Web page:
A study on the value and feasibility of pursuing higher education as an adult.
Degrees of Opportunity: Benefits of returning to school as an adult
According to the Degrees of Opportunity study, most American adults believe the benefits of education are worth the investment — and they see many ways that more education would enrich their own lives.
American adults, whether or not they have returned to school, overwhelmingly agree that the benefits of education are worth the investment.
- 60 percent of adults who have returned to school after age 25 say that the benefits of higher education outweigh the time, money, and energy invested.
- 29 percent say the benefits are equal to the investment.
The top educational benefits identified by U.S. adults reveal a rich mix of pragmatic, personal, and altruistic motivations. They said that getting more education would help them:
- Gain a personal sense of accomplishment (81%).
- Learn about things that interest them (78%).
- Earn a higher income (71%).
- Change to a different career/industry (65%).
- Be a better role model for their children or other youth (58%).
- Do their job better (55%).
- Gain respect at their job (49%).
- Overcome disadvantages they have experienced in life (49%).
- Gain respect from family and friends (48%).
- Advance within their company (48%).
- Start or expand their own company (41%).
- Have a greater positive influence in their community (39%).
- More than half of adults believe that their lives would be better if they had more education.
- 75% agree that the education they have received has made a positive impact in their lives. Those with degrees are even more likely to agree — 89% of those with bachelor's degrees and 94% of those with post-graduate degrees.
- Those with a bachelor's degree or higher are more likely than those without degrees to say that, compared to five years ago, they are earning more, making greater contributions to their companies, families and communities, and finding more job satisfaction.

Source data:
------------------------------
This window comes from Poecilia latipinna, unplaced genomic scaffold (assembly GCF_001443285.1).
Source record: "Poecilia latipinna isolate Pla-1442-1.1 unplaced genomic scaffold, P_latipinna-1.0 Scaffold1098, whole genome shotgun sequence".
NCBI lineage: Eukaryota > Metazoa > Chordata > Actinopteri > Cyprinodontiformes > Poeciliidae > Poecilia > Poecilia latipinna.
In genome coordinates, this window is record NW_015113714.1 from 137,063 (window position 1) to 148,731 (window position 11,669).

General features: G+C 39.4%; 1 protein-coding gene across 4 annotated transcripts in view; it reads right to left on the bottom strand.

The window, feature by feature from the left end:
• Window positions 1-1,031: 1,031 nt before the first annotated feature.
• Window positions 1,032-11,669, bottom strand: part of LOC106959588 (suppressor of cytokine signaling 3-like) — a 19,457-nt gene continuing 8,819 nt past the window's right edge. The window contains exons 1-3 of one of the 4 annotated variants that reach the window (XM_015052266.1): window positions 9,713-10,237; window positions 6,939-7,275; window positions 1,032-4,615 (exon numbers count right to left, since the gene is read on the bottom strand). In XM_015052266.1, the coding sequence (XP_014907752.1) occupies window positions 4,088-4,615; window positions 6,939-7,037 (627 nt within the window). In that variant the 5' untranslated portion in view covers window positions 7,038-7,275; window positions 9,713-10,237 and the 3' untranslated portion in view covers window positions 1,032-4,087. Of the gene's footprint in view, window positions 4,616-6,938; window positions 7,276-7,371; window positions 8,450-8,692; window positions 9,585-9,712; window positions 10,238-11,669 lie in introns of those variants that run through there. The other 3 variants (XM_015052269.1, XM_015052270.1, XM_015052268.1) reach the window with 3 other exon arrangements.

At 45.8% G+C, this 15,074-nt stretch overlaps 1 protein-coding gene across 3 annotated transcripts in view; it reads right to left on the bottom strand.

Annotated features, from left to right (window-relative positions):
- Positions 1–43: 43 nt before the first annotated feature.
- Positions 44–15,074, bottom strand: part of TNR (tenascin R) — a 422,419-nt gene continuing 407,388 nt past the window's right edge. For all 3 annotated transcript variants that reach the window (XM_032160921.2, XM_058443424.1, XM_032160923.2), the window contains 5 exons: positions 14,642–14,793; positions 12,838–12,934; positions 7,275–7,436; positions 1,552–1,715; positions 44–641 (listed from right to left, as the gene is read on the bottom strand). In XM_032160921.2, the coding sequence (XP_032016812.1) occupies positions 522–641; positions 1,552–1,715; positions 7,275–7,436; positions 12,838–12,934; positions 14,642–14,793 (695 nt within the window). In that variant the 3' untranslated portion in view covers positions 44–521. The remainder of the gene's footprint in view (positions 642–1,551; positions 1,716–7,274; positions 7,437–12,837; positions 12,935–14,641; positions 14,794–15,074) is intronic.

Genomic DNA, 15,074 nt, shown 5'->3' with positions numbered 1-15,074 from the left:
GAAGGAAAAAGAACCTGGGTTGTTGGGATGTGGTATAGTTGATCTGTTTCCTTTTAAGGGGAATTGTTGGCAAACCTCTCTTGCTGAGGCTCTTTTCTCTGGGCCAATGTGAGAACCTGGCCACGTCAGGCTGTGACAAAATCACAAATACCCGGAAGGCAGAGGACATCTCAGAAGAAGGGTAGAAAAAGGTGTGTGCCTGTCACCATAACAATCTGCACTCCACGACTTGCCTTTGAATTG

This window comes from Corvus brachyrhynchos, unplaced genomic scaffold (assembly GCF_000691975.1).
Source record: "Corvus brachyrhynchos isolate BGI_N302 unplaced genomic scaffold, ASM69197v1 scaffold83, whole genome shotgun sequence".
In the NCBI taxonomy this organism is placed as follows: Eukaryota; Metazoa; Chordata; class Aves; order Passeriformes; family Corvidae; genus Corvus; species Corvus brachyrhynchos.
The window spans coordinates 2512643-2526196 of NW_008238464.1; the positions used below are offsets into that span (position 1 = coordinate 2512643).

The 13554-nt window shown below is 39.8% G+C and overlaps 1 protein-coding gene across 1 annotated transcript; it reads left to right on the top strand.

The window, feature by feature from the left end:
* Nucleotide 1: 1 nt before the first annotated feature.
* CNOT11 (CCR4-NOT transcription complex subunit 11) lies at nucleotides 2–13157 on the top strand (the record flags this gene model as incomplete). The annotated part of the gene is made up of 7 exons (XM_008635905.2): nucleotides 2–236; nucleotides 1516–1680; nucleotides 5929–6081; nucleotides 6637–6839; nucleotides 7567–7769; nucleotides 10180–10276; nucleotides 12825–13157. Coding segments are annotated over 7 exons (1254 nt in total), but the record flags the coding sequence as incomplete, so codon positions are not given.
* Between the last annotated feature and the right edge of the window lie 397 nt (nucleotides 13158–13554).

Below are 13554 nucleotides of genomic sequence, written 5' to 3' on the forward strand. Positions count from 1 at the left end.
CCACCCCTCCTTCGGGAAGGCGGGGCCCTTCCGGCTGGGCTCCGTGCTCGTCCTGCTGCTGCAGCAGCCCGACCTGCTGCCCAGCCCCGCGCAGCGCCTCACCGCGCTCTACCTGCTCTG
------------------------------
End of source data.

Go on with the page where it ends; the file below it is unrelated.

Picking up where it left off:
- Those with a bachelor's degree or higher are also more optimistic that the next five years will find them earning more, making greater contributions, and more satisfied with their jobs.
The well-documented advantages associated with bachelor’s, master’s, and doctoral degrees include higher earnings, lower unemployment, better health and retirement benefits, and greater job stability.1
Yet, in light of increases in the cost of higher education (202 percent since 1980)2, economists have taken a hard look at the assumption that higher education is still a wise investment in purely economic terms. Finding a 10.9 percent rate of return (in terms of hourly earnings) for each additional year of education, economists Lisa Barrow and Cecilia Elena Rouse conclude: “College is definitely still worth the investment. In fact, there are no signs that the value of a college education has peaked or is on a downward trend.”3
The Degrees of Opportunity study shows that it’s not just economists who see the value in education. According to the survey, 90 percent of U.S. adults agree that the benefits of education are greater than or equal to the investment. Given the cost of education, however, what may be more surprising is that many adults were returning to school for reasons beyond career advancement and increased income. In fact, the two most often cited benefits of education among survey respondents was “a personal sense of accomplishment” and “develop talents/pursue interests.” Clearly, American adults see both tangible and intangible benefits to pursuing additional education.